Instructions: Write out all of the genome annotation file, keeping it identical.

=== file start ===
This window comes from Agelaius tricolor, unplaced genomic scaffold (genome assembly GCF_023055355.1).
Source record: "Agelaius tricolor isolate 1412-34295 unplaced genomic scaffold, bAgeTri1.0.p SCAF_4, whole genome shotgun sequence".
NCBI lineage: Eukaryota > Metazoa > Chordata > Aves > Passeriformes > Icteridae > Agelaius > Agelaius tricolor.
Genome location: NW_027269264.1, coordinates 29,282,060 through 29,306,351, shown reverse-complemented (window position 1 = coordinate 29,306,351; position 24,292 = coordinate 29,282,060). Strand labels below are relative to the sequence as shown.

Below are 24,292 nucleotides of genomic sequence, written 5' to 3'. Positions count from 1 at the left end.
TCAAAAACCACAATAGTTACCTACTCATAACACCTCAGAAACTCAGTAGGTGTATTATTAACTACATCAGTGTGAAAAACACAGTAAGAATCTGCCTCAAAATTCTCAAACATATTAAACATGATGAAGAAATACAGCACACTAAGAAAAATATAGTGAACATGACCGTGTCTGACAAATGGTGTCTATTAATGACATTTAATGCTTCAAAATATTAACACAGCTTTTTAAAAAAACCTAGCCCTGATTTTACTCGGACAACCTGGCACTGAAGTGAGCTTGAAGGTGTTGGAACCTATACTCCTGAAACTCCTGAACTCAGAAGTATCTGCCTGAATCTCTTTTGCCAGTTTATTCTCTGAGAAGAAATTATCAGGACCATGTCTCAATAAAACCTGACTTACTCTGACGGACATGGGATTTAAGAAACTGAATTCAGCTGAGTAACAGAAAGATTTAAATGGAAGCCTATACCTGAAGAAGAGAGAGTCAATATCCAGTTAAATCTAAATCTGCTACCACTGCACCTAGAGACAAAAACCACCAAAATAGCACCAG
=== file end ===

This window comes from Agelaius tricolor, unplaced genomic scaffold (genome assembly GCF_023055355.1).
Source record: "Agelaius tricolor isolate 1412-34295 unplaced genomic scaffold, bAgeTri1.0.p SCAF_4, whole genome shotgun sequence".
NCBI lineage: Eukaryota > Metazoa > Chordata > Aves > Passeriformes > Icteridae > Agelaius > Agelaius tricolor.
Genome location: NW_027269264.1, coordinates 29,282,060 through 29,306,351, shown reverse-complemented (window position 1 = coordinate 29,306,351; position 24,292 = coordinate 29,282,060). Strand labels below are relative to the sequence as shown.

Below are 24,292 nucleotides of genomic sequence, written 5' to 3'. Positions count from 1 at the left end.
TCAAAAACCACAATAGTTACCTACTCATAACACCTCAGAAACTCAGTAGGTGTATTATTAACTACATCAGTGTGAAAAACACAGTAAGAATCTGCCTCAAAATTCTCAAACATATTAAACATGATGAAGAAATACAGCACACTAAGAAAAATATAGTGAACATGACCGTGTCTGACAAATGGTGTCTATTAATGACATTTAATGCTTCAAAATATTAACACAGCTTTTTAAAAAAACCTAGCCCTGATTTTACTCGGACAACCTGGCACTGAAGTGAGCTTGAAGGTGTTGGAACCTATACTCCTGAAACTCCTGAACTCAGAAGTATCTGCCTGAATCTCTTTTGCCAGTTTATTCTCTGAGAAGAAATTATCAGGACCATGTCTCAATAAAACCTGACTTACTCTGACGGACATGGGATTTAAGAAACTGAATTCAGCTGAGTAACAGAAAGATTTAAATGGAAGCCTATACCTGAAGAAGAGAGAGTCAATATCCAGTTAAATCTAAATCTGCTACCACTGCACCTAGAGACAAAAACCACCAAAATAGCACCAG